Congressional interest in market-based greenhouse gas (GHG) emission control legislation has fluctuated over the past 20 years. Market-based approaches that would address GHG emissions typically involve either a cap-and-trade system or a carbon tax or emissions fee program. Both approaches would place a price—directly or indirectly—on GHG emissions or their inputs, namely fossil fuels. Both would increase the price of fossil fuels, and both would reduce GHG emissions to some degree. Both would allow covered entities to choose the best way to meet their emission requirements or reduce costs, potentially by using market forces to minimize national costs of emission reductions. Preference between the two approaches ultimately depends on which variable policymakers prefer to precisely control—emission levels or emission prices.
A primary policy concern with either approach is the economic impacts that may result. Expected energy price increases could have both economy-wide impacts (e.g., on the U.S. gross domestic product) and disproportionate effects on specific industries and particular demographic groups. The degree of these potential effects would depend on a number of factors, including the magnitude, design, and scope of the program and the use of tax or fee revenues or emission allowance values.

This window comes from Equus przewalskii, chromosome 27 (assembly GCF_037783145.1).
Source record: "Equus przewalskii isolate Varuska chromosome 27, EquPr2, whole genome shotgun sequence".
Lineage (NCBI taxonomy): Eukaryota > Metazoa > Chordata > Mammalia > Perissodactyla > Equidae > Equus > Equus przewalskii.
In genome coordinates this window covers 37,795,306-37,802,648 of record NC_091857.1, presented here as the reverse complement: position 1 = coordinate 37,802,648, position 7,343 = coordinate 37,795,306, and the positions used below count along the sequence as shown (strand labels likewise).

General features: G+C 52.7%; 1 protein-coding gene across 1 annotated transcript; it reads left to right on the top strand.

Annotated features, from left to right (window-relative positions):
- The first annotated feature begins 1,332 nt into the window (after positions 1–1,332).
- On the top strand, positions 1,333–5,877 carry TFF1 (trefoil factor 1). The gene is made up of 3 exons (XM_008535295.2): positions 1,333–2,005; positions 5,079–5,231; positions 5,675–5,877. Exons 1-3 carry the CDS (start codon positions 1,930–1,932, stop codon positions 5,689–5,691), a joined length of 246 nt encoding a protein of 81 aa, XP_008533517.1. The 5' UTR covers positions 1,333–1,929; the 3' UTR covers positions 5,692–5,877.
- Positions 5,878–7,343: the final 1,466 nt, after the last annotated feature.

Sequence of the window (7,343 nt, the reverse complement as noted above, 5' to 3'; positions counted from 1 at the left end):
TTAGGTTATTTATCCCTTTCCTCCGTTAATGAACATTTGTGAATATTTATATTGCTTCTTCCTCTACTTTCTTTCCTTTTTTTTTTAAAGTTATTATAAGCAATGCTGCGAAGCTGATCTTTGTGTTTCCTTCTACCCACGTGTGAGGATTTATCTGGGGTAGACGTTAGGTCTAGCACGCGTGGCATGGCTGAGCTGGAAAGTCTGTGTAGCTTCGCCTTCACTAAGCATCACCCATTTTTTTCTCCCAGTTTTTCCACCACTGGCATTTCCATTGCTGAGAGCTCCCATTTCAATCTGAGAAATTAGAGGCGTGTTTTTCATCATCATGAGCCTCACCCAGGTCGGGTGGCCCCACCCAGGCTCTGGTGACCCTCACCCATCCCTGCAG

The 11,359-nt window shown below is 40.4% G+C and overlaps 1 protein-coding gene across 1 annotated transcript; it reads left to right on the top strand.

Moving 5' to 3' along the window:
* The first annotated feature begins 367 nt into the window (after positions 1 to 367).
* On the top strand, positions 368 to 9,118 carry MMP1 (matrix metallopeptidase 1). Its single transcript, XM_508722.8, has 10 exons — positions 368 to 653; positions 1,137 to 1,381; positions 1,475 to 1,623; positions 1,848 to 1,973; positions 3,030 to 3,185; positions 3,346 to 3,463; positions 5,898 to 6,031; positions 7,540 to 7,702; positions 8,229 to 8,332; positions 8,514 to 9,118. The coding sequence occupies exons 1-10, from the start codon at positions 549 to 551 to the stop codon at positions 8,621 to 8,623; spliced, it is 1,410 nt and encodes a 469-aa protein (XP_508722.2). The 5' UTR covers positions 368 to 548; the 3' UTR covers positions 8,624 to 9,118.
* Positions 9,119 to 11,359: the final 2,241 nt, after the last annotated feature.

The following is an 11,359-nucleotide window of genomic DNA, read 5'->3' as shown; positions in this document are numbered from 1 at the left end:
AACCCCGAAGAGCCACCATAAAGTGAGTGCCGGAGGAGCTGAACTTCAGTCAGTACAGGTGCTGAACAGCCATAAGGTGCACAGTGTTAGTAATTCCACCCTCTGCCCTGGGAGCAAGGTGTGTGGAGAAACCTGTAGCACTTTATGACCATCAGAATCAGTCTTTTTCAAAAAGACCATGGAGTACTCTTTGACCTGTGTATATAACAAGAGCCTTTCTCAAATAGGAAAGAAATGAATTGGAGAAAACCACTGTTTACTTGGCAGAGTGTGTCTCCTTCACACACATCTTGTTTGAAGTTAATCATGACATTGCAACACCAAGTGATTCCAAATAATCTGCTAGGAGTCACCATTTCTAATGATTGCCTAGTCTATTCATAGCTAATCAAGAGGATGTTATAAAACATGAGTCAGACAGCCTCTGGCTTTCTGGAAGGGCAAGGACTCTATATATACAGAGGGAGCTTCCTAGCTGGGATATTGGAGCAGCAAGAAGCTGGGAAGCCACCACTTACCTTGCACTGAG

Between the 108th and 111th Congresses, most of the introduced bills would have established cap-and-trade systems. Between the 112th and 117th Congresses, most of the introduced bills would have established carbon tax or emissions fee programs. The proposals ranged in the scope of emissions covered from CO2 emissions from fossil fuel combustion to multiple GHG emissions from a broader array of sources. In addition, the proposals differed by how, to whom, and for what purpose the fee revenues or allowance value would be applied. Some economic analyses indicate that policy choices to distribute the tax, fee, or emission allowance revenue would yield greater economic impacts than the direct impacts of the carbon price.
This report includes a separate table for each Congress, comparing GHG emission reduction legislation by the following characteristics:
General framework: the proposed program structure and scope in terms of emissions covered, multiple GHG emissions, or just carbon dioxide (CO2) emissions.
Covered entities/materials: a list of the industries, sectors, or materials that would be subject to the program.
Emissions limit or target: the GHG or CO2 emissions target or cap for a specified year.
Distribution of allowance value or tax revenue: how emission allowance value or carbon tax or fee revenue would be distributed.
Offset and international allowance treatment: the degree to which offsets and international allowances could be used for compliance purposes and the types of offset activities that would qualify.
Mechanism to address carbon-intensive imports: a U.S. GHG reduction program may create a competitive disadvantage for some domestic businesses, particularly carbon-intensive, trade-exposed industries.
Additional GHG reduction measures: other mechanisms designed to further reduce GHG emissions that are not covered in the central program.